QUITO (Reuters) – Ecuadorean President Lenin Moreno on Friday signed a decree requiring Venezuelan citizens, who until now could cross the border with a passport or other form of identification, to have a visa to enter the country.
The measure “will also normalise the status of Venezuelan nationals that are already in the country and that have not broken the law, due to a humanitarian visa exception that offered them temporary residence,” Ecuador’s presidency said in a statement.
The new requirement was announced as part of a security plan for migrants, which includes tighter regulations like those adopted by Chile and Peru in recent months.
Venezuela’s economic collapse under President Nicolas Maduro has led to the biggest migratory crisis in recent Latin American history. The United Nations estimates nearly 4 million people have fled shortages of basic foods and medicines, forcing neighbouring countries to adapt to an unprecedented surge in immigration.
The country also plans to conduct a non-obligatory census of Venezuelans living within its territory to help them access education, health and welfare benefits.
“The idea is formality, regularization,” Interior Minister Maria Romo said in a press conference on Friday.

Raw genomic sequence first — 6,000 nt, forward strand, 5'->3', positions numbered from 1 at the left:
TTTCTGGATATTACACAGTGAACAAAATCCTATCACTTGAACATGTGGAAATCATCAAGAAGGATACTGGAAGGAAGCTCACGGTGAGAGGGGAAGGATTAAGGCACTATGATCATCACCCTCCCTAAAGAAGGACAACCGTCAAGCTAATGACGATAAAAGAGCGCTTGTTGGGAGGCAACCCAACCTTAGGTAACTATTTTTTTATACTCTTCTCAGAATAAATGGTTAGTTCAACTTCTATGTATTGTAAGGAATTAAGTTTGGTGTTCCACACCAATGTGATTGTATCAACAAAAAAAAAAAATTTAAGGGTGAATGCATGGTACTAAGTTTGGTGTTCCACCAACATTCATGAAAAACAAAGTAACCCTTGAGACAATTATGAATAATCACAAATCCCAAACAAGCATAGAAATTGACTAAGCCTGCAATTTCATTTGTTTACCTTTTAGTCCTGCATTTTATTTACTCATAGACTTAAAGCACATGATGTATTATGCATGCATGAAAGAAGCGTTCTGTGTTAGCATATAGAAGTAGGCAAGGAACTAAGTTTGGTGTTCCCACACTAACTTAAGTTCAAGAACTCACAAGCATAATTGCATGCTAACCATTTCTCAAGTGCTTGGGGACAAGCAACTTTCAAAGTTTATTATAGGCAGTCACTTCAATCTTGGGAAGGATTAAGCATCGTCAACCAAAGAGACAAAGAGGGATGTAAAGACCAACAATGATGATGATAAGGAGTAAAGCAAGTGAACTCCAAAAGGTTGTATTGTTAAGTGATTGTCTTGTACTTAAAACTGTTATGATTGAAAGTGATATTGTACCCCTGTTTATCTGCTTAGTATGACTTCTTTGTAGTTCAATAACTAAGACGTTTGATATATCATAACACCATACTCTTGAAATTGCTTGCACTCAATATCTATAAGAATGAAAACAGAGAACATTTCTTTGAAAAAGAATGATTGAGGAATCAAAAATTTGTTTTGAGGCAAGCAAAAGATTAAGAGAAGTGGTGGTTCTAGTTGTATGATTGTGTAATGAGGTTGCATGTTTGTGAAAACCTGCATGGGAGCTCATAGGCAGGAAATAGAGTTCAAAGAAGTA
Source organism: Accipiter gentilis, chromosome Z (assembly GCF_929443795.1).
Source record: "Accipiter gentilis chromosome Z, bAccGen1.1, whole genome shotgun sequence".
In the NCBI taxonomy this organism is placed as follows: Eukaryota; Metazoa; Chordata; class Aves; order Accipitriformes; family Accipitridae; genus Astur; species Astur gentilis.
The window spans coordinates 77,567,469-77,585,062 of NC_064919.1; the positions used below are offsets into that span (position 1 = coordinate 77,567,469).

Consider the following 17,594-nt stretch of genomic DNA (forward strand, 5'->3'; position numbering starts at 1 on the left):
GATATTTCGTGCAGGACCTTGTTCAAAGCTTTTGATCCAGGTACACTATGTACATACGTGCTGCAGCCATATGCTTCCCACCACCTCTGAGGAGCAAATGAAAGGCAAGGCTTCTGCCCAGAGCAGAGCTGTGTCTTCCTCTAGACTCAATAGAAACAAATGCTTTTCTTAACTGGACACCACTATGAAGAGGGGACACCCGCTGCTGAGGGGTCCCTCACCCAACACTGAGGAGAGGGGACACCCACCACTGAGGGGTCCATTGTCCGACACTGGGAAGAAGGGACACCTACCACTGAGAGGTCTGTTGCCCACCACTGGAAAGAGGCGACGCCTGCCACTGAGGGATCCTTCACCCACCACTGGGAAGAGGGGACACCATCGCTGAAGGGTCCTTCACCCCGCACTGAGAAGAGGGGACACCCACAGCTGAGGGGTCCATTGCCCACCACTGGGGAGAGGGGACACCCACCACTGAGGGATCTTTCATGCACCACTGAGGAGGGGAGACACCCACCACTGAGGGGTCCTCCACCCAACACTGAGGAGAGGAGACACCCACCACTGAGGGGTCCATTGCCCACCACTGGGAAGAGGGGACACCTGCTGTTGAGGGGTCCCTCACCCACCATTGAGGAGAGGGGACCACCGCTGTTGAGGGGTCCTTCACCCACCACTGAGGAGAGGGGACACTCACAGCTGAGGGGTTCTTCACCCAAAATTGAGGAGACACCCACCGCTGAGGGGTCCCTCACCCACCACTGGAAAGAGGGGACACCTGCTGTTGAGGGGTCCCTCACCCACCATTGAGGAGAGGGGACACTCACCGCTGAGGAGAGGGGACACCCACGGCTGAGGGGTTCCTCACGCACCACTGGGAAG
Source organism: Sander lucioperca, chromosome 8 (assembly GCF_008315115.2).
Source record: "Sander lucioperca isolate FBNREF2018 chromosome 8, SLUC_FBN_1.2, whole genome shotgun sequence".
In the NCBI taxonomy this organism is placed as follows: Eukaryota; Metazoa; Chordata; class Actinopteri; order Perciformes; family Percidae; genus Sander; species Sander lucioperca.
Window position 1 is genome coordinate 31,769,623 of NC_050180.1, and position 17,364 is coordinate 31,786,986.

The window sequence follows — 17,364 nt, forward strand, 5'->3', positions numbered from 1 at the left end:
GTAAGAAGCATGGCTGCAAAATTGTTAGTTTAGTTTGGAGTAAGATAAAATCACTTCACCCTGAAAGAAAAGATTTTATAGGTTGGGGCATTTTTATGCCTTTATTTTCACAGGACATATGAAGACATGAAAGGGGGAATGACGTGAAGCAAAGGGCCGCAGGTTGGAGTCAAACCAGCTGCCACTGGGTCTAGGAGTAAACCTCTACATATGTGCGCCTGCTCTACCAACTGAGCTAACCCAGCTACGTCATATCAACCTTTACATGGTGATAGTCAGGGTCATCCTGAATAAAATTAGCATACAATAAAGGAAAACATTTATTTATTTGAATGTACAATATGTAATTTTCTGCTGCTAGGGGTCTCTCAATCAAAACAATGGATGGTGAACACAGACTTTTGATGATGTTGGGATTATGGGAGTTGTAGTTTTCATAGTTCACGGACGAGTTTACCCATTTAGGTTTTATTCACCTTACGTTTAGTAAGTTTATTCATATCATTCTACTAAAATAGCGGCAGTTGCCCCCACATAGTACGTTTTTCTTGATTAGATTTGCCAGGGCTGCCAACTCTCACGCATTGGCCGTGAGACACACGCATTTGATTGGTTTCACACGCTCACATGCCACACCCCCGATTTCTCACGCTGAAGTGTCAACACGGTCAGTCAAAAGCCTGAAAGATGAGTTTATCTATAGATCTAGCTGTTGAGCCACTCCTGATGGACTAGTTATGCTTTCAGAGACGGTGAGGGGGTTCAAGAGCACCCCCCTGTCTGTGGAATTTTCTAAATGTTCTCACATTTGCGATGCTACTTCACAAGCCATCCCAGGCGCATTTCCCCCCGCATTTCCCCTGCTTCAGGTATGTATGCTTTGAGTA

Associations of Venezuelan migrants in Ecuador applauded the regularization plans, saying it would help combat labour exploitation and improve migrants’ living conditions, but criticized the visa requirement.
“We are concerned about the measure requiring a visa for entrance, it could violate certain rights,” said Eduardo Febres Cordero, president of the Foundation of Venezuelans Abroad.
Quito will recognise passports and other forms of identification up to five years after their expiration when granting visas for Venezuelans, as renewing government documents has become nearly impossible in the crisis-stricken country.
But the new measures could complicate travel for migrants who plan to traverse Ecuador to other countries in South America.
Ecuador has received some 320,000 Venezuelans and estimates the number could hit half a million by the end of the year.
(Reporting by Alexandra Valencia; Writing by Sarah Kinosian and Luc Cohen; Editing by Dan Grebler and Susan Thomas)